What it means to live with HIV

I’ve always advocated that people should be open about their HIV status, not least because it helps them access the support and help they may need, but also because it allows everyone else to see what it means to live with HIV today. Since my diagnosis, I have become a stronger person and I’ve paid more attention to my health and wellbeing than ever before. I’ve found a job I love with an organisation that works for people with HIV and those affected by poor sexual health. I take treatment – just one pill a day – and my viral load is undetectable, meaning that I cannot transmit the virus to anyone else. People with HIV who are effectively treated by medication can live a normal life span. We’re healthy, successful and thriving and I hope to share my past and present to challenge outdated perceptions about HIV that many people still have.

People with HIV who are effectively treated by medication can live a normal life span. We’re healthy, successful and thriving and I hope to share my past and present to challenge outdated perceptions about HIV that many people still have.

We do still need to challenge perceptions and this starts in schools. As part of the Positive Voices team at the Terrence Higgins Trust, I visit schools in London and share my story. It’s a way of putting a personal face to HIV. The reception we get varies a lot from school to school and many kids really don’t know much about it at all. It’s not like the late 1980s or early 1990s, when the message was ‘Don’t die of ignorance’ which everyone knew as their frame of reference. Today, a lot of younger people don’t really know much about the infection at all. HIV may be mentioned in biology lessons, but it is not always touched up in sex education classes. This is something we hope to change, along with the guidance for sex education which has not been updated since 2000.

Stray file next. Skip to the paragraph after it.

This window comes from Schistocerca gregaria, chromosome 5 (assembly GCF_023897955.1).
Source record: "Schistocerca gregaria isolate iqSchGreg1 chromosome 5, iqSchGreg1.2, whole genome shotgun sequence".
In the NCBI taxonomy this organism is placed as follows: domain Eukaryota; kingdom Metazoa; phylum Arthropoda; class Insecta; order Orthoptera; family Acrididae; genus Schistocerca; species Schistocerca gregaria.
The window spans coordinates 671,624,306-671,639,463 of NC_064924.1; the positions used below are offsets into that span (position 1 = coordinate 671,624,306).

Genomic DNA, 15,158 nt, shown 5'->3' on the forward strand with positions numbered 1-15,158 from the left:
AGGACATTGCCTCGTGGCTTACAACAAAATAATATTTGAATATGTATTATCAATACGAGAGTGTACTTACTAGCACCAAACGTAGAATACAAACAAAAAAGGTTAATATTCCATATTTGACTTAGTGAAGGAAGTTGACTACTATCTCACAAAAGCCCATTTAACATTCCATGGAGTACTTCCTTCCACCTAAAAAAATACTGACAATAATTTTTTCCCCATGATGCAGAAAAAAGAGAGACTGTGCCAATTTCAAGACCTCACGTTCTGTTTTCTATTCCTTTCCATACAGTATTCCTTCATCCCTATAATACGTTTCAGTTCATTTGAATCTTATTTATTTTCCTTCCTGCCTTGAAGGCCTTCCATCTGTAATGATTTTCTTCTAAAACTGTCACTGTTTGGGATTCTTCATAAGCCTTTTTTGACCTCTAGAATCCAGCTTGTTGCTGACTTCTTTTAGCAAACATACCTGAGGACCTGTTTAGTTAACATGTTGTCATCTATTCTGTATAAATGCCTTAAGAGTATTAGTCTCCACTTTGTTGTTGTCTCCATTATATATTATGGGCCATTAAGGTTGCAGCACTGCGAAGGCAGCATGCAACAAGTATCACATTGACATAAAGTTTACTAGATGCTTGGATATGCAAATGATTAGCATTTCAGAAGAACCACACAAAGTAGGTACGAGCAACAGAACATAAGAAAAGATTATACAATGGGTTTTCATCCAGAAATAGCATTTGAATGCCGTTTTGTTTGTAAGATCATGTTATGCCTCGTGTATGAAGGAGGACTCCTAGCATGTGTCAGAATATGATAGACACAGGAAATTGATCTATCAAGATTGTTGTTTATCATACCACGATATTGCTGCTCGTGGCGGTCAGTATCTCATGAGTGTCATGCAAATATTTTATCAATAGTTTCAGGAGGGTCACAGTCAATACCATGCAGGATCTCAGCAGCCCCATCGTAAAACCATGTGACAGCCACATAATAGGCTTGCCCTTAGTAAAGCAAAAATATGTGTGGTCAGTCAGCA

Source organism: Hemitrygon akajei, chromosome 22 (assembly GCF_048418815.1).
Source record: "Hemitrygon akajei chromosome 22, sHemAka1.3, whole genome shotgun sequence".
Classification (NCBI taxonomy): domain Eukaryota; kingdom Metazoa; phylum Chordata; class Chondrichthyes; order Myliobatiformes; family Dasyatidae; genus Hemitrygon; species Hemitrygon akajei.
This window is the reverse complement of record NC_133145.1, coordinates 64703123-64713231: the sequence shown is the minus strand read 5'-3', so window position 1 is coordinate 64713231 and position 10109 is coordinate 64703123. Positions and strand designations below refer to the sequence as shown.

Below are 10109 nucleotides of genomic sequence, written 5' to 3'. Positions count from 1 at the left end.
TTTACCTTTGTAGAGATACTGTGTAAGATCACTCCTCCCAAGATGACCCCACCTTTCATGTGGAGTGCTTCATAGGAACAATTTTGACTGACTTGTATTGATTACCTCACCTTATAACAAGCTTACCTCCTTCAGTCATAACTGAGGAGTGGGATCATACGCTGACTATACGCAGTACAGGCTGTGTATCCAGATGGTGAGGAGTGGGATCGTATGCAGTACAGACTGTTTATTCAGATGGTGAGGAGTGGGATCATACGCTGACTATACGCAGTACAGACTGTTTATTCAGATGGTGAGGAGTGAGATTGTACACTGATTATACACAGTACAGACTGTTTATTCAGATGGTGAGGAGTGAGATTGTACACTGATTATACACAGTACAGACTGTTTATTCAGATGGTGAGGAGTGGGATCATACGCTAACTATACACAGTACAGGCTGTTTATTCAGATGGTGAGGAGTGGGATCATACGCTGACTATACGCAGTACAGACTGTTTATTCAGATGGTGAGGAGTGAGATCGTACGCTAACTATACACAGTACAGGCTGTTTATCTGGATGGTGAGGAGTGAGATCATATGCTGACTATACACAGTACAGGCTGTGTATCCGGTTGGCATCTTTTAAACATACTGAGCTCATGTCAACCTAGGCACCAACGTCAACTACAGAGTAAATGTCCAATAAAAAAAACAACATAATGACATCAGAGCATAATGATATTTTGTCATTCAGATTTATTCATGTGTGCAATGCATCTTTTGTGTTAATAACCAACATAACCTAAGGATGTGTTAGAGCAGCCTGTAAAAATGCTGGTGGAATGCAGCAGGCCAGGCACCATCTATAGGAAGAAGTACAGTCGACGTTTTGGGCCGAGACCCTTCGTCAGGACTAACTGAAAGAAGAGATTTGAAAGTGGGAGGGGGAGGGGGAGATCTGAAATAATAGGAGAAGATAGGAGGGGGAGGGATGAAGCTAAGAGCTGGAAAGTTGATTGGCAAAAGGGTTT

The message that people living with HIV who are on effective – like me – can’t pass it on is one that we really need to underscore too. Studies have shown that people who are having effective treatment and have been treated for at least six months, cannot pass the viral infection onto sexual partners.

The message that people living with HIV who are on effective – like me – can’t pass it on is one that we really need to underscore too. Studies have shown that people who are having effective treatment and have been treated for at least six months, cannot pass the viral infection onto sexual partners.

I take Eviplera, which is a one-a-day pill and there are more drugs coming to market all the time. These drugs have few, if any, side effects, very different from the days of AZT which was extremely toxic for many people. I do suffer from some stomach issues, but I think this is more to do with the initial infection, rather than the drugs I am taking. And I’m much healthier because I know I have HIV and protect my immune system with treatment.

And there are also now prophylactic drugs which you take to prevent you from becoming infected, which Terrence Higgins Trust and other HIV organisations have long-campaigned to be made available. Earlier this year, Scotland became the first nation to make Pre-Exposure Prophylaxis (PrEP) available on the NHS in the UK, while both England and Wales have now made it available through trials. But we now need to make sure PrEP finds a long-term, sustainable home on the NHS and that no-one at risk of HIV could benefit.

This week is National HIV Testing Week, supported by the Terrence Higgins Trust and other charities, which promotes testing of HIV to vulnerable population groups.

Alex Sparrowhawk

Alex Sparrowhawk

Alex Sparrowhawk was diagnosed with HIV in 2009. Now part of the Positive Voices team at the Terrence Higgins Trust, he helps to put a personal face to HIV in schools, college and public spaces throughout the UK. He also writes his own personal blog, Alex Sparrowhawk: HIV and me.
Alex Sparrowhawk

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